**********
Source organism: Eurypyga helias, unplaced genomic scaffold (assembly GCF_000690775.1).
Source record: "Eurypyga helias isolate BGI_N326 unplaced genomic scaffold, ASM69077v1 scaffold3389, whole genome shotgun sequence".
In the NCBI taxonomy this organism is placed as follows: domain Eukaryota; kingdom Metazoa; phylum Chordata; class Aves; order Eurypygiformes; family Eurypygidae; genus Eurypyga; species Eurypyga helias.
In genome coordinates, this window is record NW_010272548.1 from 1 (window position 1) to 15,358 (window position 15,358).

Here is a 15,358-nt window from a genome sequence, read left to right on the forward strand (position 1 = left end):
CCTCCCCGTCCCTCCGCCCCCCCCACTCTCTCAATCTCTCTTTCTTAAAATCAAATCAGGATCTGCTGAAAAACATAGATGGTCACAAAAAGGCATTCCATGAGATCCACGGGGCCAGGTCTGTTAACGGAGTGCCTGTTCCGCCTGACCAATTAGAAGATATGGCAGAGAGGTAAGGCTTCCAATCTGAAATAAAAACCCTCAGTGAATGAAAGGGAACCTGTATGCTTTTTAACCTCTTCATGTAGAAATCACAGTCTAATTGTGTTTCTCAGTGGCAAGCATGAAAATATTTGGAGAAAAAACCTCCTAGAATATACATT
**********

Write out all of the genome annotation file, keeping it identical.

Source organism: Eurypyga helias, unplaced genomic scaffold (assembly GCF_000690775.1).
Source record: "Eurypyga helias isolate BGI_N326 unplaced genomic scaffold, ASM69077v1 scaffold3389, whole genome shotgun sequence".
In the NCBI taxonomy this organism is placed as follows: domain Eukaryota; kingdom Metazoa; phylum Chordata; class Aves; order Eurypygiformes; family Eurypygidae; genus Eurypyga; species Eurypyga helias.
In genome coordinates, this window is record NW_010272548.1 from 1 (window position 1) to 15,358 (window position 15,358).

Here is a 15,358-nt window from a genome sequence, read left to right on the forward strand (position 1 = left end):
CCTCCCCGTCCCTCCGCCCCCCCCACTCTCTCAATCTCTCTTTCTTAAAATCAAATCAGGATCTGCTGAAAAACATAGATGGTCACAAAAAGGCATTCCATGAGATCCACGGGGCCAGGTCTGTTAACGGAGTGCCTGTTCCGCCTGACCAATTAGAAGATATGGCAGAGAGGTAAGGCTTCCAATCTGAAATAAAAACCCTCAGTGAATGAAAGGGAACCTGTATGCTTTTTAACCTCTTCATGTAGAAATCACAGTCTAATTGTGTTTCTCAGTGGCAAGCATGAAAATATTTGGAGAAAAAACCTCCTAGAATATACATT